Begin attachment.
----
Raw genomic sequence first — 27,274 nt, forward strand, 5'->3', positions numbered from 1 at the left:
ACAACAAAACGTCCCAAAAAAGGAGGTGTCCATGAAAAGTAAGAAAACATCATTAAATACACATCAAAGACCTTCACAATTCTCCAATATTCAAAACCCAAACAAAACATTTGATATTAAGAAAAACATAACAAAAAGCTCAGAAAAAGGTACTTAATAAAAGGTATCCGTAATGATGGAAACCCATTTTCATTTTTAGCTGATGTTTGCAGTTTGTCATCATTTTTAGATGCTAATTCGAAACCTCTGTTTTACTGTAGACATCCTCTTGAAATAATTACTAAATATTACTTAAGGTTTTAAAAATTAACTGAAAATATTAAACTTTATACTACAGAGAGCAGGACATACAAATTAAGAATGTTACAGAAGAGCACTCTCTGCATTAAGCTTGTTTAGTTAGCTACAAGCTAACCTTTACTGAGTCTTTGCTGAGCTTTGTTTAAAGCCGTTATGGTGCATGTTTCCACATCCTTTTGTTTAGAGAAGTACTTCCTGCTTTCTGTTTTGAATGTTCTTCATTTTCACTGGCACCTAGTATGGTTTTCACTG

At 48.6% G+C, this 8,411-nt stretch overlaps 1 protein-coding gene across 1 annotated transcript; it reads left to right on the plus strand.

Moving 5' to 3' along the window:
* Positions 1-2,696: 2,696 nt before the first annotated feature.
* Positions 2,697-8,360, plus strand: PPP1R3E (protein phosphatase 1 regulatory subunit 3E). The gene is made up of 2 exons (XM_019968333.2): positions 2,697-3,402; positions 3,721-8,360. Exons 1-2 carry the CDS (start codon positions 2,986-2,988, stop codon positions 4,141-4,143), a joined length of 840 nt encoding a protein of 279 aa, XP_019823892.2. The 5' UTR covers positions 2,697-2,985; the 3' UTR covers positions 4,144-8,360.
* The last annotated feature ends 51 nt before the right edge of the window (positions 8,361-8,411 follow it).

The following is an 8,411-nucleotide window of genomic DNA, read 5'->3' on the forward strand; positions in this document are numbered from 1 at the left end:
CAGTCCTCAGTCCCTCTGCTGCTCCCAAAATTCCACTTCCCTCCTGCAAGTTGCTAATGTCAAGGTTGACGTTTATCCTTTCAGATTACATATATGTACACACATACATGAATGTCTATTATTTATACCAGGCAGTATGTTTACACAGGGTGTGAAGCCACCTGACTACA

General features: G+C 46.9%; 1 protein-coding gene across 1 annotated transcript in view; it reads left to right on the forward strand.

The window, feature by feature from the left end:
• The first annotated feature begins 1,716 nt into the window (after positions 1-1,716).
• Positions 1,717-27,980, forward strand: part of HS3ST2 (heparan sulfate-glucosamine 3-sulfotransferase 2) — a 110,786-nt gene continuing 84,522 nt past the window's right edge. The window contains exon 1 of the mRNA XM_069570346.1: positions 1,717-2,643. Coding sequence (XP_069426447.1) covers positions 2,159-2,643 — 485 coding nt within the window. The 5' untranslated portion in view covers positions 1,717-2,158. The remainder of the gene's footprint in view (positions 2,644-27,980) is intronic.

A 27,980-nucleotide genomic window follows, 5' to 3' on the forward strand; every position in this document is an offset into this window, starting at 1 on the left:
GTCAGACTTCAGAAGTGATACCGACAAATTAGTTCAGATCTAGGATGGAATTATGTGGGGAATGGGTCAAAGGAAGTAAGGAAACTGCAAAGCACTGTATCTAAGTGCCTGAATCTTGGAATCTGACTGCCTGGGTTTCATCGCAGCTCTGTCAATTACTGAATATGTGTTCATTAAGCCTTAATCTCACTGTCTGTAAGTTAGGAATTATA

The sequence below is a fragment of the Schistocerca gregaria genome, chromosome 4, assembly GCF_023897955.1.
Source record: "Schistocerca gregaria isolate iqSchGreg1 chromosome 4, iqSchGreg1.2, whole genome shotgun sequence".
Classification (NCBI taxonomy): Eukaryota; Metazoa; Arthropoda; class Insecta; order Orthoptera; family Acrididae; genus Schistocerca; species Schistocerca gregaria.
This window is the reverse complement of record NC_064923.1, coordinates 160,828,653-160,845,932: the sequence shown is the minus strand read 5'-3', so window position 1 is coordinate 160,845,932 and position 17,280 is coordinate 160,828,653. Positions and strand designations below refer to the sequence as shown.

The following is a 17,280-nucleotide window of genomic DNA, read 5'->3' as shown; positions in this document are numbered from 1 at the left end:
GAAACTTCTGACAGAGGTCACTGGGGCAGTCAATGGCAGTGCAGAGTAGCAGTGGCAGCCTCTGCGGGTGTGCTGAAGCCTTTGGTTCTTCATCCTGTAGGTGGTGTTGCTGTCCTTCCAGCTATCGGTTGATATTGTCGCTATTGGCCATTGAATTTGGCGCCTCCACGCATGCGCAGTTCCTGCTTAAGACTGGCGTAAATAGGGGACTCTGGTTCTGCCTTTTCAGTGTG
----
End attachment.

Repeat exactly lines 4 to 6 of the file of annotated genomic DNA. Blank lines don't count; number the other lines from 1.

Moving 5' to 3' along the window:
* Positions 1-2,696: 2,696 nt before the first annotated feature.
* Positions 2,697-8,360, plus strand: PPP1R3E (protein phosphatase 1 regulatory subunit 3E). The gene is made up of 2 exons (XM_019968333.2): positions 2,697-3,402; positions 3,721-8,360. Exons 1-2 carry the CDS (start codon positions 2,986-2,988, stop codon positions 4,141-4,143), a joined length of 840 nt encoding a protein of 279 aa, XP_019823892.2. The 5' UTR covers positions 2,697-2,985; the 3' UTR covers positions 4,144-8,360.